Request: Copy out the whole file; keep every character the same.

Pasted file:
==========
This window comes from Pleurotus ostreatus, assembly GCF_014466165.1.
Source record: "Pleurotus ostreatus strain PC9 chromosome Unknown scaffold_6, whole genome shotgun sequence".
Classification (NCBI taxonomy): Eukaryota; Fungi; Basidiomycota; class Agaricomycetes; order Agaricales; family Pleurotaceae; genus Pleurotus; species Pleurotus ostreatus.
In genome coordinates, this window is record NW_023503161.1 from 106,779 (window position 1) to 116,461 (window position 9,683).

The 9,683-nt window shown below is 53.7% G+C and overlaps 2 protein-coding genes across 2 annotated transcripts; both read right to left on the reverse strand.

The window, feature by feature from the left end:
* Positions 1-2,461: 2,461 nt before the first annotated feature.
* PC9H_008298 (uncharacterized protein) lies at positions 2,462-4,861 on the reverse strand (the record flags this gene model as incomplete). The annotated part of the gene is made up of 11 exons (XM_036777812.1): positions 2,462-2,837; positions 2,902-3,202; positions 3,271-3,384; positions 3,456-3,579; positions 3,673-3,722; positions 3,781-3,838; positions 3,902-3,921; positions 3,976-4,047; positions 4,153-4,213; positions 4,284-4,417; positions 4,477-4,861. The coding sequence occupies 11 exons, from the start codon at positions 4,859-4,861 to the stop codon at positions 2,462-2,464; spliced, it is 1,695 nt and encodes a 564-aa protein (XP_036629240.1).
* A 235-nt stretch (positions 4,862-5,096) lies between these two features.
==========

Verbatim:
This window comes from Pleurotus ostreatus, assembly GCF_014466165.1.
Source record: "Pleurotus ostreatus strain PC9 chromosome Unknown scaffold_6, whole genome shotgun sequence".
Classification (NCBI taxonomy): Eukaryota; Fungi; Basidiomycota; class Agaricomycetes; order Agaricales; family Pleurotaceae; genus Pleurotus; species Pleurotus ostreatus.
In genome coordinates, this window is record NW_023503161.1 from 106,779 (window position 1) to 116,461 (window position 9,683).

The 9,683-nt window shown below is 53.7% G+C and overlaps 2 protein-coding genes across 2 annotated transcripts; both read right to left on the reverse strand.

The window, feature by feature from the left end:
* Positions 1-2,461: 2,461 nt before the first annotated feature.
* PC9H_008298 (uncharacterized protein) lies at positions 2,462-4,861 on the reverse strand (the record flags this gene model as incomplete). The annotated part of the gene is made up of 11 exons (XM_036777812.1): positions 2,462-2,837; positions 2,902-3,202; positions 3,271-3,384; positions 3,456-3,579; positions 3,673-3,722; positions 3,781-3,838; positions 3,902-3,921; positions 3,976-4,047; positions 4,153-4,213; positions 4,284-4,417; positions 4,477-4,861. The coding sequence occupies 11 exons, from the start codon at positions 4,859-4,861 to the stop codon at positions 2,462-2,464; spliced, it is 1,695 nt and encodes a 564-aa protein (XP_036629240.1).
* A 235-nt stretch (positions 4,862-5,096) lies between these two features.